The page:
Vietnamese Police Follow Dong Tam Defense Lawyers, Seize Computer Notes of Trial
RFA | 09-10-2020
Lawyers representing 29 villagers on trial for their role in a deadly land-rights clash in January at a commune near Hanoi were followed by strangers after leaving court on Thursday, shortly after police had seized one lawyer’s USB drive holding notes on the day’s proceedings, sources said.
The 29 face charges of murder and obstruction for what prosecutors say was their role in the clash over a bitter, decades-old land dispute that left three police officers and a protest leader dead in January at the Dong Tam commune near the capital.
On Thursday, the fourth day of a trial for which a ruling is expected on Sept. 14, unidentified men began to trail the lawyers as soon as they left the courthouse gate, Ngo Anh Tuan, one of the defense attorneys told RFA’s Vietnamese Service.
“We tried to lose them three or four times, but they managed to follow us even still,” Ngo said.
Ngo told RFA that he and other defense attorneys were now sheltering safely at his office, adding, “At the time, we were worried only that we would be stopped and attacked, so that they could take our laptop computers away from us.”
Security officers present in the court on Thursday had earlier seized a USB drive from one of the lawyers representing the defendants, Nguyen H Luan, another defense attorney, wrote in an account published on his Facebook page.
“Enforcement officials took the USB drive away by force and wouldn’t let any of us copy it. One plainclothes officer also shoved lawyers Dang Dinh Manh and Nguyen Van Mieng,” Nguyen wrote.
Dong Tam village elder Le Dinh Kinh, 84, was shot and killed by police during the early-morning Jan. 9 raid on the village by 3,000 security officers intervening in a long-running dispute over a military airport construction site about 25 miles south of the capital.
Tortured by police
The trial opened Monday, with defense lawyers protesting irregularities in court procedure, objecting to a film they described as film shown in court, and telling the judge presiding in the case they are being denied the right to meet with their clients.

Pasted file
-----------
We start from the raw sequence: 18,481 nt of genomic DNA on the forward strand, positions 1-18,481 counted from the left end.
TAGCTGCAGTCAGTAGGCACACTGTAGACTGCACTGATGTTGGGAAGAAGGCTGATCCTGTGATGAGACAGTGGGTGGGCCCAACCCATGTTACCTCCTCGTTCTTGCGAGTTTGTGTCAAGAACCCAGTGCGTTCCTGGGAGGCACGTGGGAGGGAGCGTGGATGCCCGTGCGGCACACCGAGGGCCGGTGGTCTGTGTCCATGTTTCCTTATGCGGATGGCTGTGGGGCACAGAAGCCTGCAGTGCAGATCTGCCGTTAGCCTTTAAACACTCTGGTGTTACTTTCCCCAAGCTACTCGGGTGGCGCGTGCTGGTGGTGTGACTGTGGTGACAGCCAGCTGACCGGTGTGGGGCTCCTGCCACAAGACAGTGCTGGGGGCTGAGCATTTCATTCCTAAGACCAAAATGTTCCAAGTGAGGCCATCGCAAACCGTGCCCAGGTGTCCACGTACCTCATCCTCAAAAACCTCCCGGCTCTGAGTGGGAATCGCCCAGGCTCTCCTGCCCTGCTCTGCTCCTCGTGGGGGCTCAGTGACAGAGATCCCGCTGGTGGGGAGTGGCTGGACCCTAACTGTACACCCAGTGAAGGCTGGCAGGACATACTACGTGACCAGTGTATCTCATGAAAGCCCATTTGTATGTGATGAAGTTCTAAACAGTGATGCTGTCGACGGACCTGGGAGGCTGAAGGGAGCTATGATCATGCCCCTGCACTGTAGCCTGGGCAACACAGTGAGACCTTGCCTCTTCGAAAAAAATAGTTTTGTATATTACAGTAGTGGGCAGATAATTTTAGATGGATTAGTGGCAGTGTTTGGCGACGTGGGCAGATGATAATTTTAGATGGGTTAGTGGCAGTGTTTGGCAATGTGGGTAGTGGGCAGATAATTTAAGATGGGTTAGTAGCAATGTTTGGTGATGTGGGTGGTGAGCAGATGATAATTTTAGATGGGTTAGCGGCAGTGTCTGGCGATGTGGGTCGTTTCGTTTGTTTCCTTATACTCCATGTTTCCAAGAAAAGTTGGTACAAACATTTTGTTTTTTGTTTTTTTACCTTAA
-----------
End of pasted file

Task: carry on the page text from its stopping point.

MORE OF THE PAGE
In testimony reported on Wednesday by RFA, but not covered in Vietnam’s state-controlled media, 19 in the group of 29 testified on Tuesday that they had been tortured by police during interrogations following their arrest over the Dong Tam clash, with one saying he had been beaten with a rubber club for ten consecutive days.
On Wednesday, the third day of the trial, the People’s Procuracy of Hanoi called for two death sentences in the case, one for defendant Le Dinh Cong and one for defendant Le Dinh Chuc, both accused of murder in the deaths of three police officers killed in the Jan. 9 clash.
All three were killed in the assault when they were attacked by petrol bombs and fell into a concrete shaft when they ran between two houses, according to state media reports.
On Thursday, a state lawyer serving in the trial objected to requests by defense attorneys Dang Dinh Manh, Nguyen Ha Luan, and Le Van Luan to recreate the scene of the officers’ deaths, saying this would cause unnecessary suffering to the men’s surviving family members.
Defense attorney Le said however that it would be necessary to re-stage the details in the case in order to establish the truth of what had really occurred.
“We don’t want to reawaken any pain, but to avoid another kind of pain—the pain of injustice and of wrongful convictions taking place,” Le said.
“Unjust trial outcomes have often resulted from mistakes and errors committed during the interrogation process and during the experimental recreation of crime scenes,” added defense attorney Ngo. “Therefore, if we want to really arrive at the objective truth in this case, we must carefully recreate the crime scene.”
Final sentencing in the Dong Tam trial is expected on Sept. 14, sources familiar with the trial said.
While all land in Vietnam is ultimately held by the state, land confiscations
have become a flashpoint as residents accuse the government of pushing small
landholders aside in favor of lucrative real estate projects, and of paying too
little in compensation to farming families displaced by development.